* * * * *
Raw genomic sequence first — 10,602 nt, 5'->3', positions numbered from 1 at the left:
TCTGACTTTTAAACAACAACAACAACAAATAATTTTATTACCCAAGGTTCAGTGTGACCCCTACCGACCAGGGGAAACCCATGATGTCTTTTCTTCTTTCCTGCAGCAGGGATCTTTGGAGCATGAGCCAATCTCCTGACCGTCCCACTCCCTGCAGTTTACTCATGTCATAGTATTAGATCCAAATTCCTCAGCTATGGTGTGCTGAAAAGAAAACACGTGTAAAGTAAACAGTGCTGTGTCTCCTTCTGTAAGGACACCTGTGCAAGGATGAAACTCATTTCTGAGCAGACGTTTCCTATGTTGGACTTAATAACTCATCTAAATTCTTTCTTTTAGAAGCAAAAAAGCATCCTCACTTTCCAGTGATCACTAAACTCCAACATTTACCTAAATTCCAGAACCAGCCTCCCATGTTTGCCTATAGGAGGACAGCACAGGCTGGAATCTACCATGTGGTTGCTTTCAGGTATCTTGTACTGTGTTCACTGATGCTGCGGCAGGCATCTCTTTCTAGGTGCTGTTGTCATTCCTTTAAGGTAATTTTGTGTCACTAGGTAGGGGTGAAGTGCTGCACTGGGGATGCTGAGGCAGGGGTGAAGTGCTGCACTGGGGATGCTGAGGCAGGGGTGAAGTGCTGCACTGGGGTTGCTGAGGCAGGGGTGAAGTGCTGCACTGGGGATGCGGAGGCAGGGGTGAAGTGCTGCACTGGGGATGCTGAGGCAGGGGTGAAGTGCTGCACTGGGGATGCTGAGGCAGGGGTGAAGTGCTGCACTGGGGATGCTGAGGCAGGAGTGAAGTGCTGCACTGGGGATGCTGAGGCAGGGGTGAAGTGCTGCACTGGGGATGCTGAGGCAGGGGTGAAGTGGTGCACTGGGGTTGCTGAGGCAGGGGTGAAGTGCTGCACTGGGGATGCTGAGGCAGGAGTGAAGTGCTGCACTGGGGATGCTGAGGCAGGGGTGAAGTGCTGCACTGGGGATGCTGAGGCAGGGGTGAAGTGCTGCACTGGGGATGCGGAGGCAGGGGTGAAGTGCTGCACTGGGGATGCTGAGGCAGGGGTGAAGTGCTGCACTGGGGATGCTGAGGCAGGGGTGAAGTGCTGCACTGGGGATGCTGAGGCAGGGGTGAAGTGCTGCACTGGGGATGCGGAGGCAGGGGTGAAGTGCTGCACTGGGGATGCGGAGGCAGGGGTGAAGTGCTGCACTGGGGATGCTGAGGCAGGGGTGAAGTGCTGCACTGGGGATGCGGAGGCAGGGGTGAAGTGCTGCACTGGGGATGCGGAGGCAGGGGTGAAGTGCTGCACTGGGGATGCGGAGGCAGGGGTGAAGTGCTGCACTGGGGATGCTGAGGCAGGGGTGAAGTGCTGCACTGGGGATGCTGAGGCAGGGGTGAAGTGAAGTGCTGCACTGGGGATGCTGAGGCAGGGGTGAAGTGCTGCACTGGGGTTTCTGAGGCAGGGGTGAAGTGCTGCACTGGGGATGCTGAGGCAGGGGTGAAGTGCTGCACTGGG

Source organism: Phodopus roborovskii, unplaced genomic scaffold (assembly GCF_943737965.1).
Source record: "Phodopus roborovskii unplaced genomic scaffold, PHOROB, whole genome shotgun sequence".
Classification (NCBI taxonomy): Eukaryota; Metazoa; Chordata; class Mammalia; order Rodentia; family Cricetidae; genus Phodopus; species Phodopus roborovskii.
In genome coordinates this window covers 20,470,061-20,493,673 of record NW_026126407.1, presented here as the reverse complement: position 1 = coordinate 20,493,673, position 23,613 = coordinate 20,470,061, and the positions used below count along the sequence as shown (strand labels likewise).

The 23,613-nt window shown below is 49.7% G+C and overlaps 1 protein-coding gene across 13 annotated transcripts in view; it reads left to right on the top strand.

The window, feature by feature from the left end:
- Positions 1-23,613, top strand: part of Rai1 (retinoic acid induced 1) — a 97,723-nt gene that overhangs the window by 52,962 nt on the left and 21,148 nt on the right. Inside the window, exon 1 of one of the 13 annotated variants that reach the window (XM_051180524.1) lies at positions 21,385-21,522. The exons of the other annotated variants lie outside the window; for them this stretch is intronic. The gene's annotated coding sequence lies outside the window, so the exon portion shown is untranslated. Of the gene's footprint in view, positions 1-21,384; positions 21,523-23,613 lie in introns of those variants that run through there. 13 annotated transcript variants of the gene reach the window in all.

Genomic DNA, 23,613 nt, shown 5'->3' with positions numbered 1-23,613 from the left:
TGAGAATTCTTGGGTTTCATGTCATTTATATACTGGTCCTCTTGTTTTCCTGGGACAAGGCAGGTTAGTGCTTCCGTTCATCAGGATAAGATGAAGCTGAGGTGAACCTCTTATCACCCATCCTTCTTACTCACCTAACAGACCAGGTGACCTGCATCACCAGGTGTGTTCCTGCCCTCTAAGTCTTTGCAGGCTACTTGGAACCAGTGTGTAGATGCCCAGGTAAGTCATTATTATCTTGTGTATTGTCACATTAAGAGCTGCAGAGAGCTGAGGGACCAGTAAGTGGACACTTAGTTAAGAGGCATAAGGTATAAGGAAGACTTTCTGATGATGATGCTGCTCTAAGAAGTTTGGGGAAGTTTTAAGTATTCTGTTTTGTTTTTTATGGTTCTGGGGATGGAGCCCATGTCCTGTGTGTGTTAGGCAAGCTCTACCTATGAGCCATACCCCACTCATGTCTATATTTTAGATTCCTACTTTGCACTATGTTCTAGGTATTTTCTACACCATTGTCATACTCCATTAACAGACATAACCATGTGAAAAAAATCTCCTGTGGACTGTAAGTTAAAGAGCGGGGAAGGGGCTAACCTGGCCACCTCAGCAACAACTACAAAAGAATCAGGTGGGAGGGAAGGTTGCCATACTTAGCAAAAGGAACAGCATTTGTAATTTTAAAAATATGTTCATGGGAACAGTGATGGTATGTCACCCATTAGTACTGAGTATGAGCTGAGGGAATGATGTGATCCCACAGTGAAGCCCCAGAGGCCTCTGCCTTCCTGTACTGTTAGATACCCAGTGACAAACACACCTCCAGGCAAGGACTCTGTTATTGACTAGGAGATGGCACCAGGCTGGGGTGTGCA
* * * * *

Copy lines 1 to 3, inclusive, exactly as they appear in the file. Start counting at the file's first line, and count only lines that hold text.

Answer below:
Raw genomic sequence first — 10,602 nt, 5'->3', positions numbered from 1 at the left:
TCTGACTTTTAAACAACAACAACAACAAATAATTTTATTACCCAAGGTTCAGTGTGACCCCTACCGACCAGGGGAAACCCATGATGTCTTTTCTTCTTTCCTGCAGCAGGGATCTTTGGAGCATGAGCCAATCTCCTGACCGTCCCACTCCCTGCAGTTTACTCATGTCATAGTATTAGATCCAAATTCCTCAGCTATGGTGTGCTGAAAAGAAAACACGTGTAAAGTAAACAGTGCTGTGTCTCCTTCTGTAAGGACACCTGTGCAAGGATGAAACTCATTTCTGAGCAGACGTTTCCTATGTTGGACTTAATAACTCATCTAAATTCTTTCTTTTAGAAGCAAAAAAGCATCCTCACTTTCCAGTGATCACTAAACTCCAACATTTACCTAAATTCCAGAACCAGCCTCCCATGTTTGCCTATAGGAGGACAGCACAGGCTGGAATCTACCATGTGGTTGCTTTCAGGTATCTTGTACTGTGTTCACTGATGCTGCGGCAGGCATCTCTTTCTAGGTGCTGTTGTCATTCCTTTAAGGTAATTTTGTGTCACTAGGTAGGGGTGAAGTGCTGCACTGGGGATGCTGAGGCAGGGGTGAAGTGCTGCACTGGGGATGCTGAGGCAGGGGTGAAGTGCTGCACTGGGGTTGCTGAGGCAGGGGTGAAGTGCTGCACTGGGGATGCGGAGGCAGGGGTGAAGTGCTGCACTGGGGATGCTGAGGCAGGGGTGAAGTGCTGCACTGGGGATGCTGAGGCAGGGGTGAAGTGCTGCACTGGGGATGCTGAGGCAGGAGTGAAGTGCTGCACTGGGGATGCTGAGGCAGGGGTGAAGTGCTGCACTGGGGATGCTGAGGCAGGGGTGAAGTGGTGCACTGGGGTTGCTGAGGCAGGGGTGAAGTGCTGCACTGGGGATGCTGAGGCAGGAGTGAAGTGCTGCACTGGGGATGCTGAGGCAGGGGTGAAGTGCTGCACTGGGGATGCTGAGGCAGGGGTGAAGTGCTGCACTGGGGATGCGGAGGCAGGGGTGAAGTGCTGCACTGGGGATGCTGAGGCAGGGGTGAAGTGCTGCACTGGGGATGCTGAGGCAGGGGTGAAGTGCTGCACTGGGGATGCTGAGGCAGGGGTGAAGTGCTGCACTGGGGATGCGGAGGCAGGGGTGAAGTGCTGCACTGGGGATGCGGAGGCAGGGGTGAAGTGCTGCACTGGGGATGCTGAGGCAGGGGTGAAGTGCTGCACTGGGGATGCGGAGGCAGGGGTGAAGTGCTGCACTGGGGATGCGGAGGCAGGGGTGAAGTGCTGCACTGGGGATGCGGAGGCAGGGGTGAAGTGCTGCACTGGGGATGCTGAGGCAGGGGTGAAGTGCTGCACTGGGGATGCTGAGGCAGGGGTGAAGTGAAGTGCTGCACTGGGGATGCTGAGGCAGGGGTGAAGTGCTGCACTGGGGTTTCTGAGGCAGGGGTGAAGTGCTGCACTGGGGATGCTGAGGCAGGGGTGAAGTGCTGCACTGGG

Source organism: Phodopus roborovskii, unplaced genomic scaffold (assembly GCF_943737965.1).